Chat Replay: How do I better develop characters in my writing?

When we say of a real person that he or she is a "character," we usually have in mind someone who stands out from the crowd. Maybe she only wears the color purple. Or perhaps he reads the dictionary for pleasure. Such eccentricities help us see the person in action, but also give us a peek inside the person's personality.

When we call a real person a "character," we also mean that the person is colorful enough to be a player in a work of fiction. In fiction, of course, details of character can be drawn from real life and can be fabricated. In nonfiction, we have no such privilege. Journalists have only the raw material of real life to draw upon in forming the shape of a person on the page. But what are the sources from which the best details are extracted? And, if you have 100 details, how do you decide which ones to choose?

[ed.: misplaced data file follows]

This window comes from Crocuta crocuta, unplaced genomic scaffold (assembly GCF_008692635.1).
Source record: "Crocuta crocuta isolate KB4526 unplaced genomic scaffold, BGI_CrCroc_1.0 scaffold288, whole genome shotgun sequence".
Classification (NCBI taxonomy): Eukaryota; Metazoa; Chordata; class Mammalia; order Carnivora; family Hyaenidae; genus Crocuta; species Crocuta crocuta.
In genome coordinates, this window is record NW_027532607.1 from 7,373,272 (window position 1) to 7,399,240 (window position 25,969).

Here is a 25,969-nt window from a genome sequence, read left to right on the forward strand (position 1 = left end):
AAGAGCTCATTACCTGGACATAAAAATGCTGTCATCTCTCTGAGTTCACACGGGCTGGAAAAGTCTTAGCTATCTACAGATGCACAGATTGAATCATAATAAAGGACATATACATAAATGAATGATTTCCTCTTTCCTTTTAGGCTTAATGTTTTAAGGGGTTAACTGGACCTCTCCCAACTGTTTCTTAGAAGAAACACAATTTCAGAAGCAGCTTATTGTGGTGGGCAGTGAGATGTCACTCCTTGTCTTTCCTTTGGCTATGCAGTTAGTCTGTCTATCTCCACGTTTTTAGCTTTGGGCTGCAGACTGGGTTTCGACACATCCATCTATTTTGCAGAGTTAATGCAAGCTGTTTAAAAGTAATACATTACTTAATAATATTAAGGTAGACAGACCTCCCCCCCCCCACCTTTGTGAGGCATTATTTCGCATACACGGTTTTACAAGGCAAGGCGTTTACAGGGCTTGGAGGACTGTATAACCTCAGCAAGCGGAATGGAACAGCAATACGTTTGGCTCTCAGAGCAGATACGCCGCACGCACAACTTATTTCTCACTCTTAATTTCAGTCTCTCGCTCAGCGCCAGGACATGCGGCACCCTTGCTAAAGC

You can watch a replay of the chat below.

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    Roy Peter Clark

    Roy Peter Clark has taught writing at Poynter to students of all ages since 1979. He has served the Institute as its first full-time faculty member, dean, vice-president, and senior scholar.


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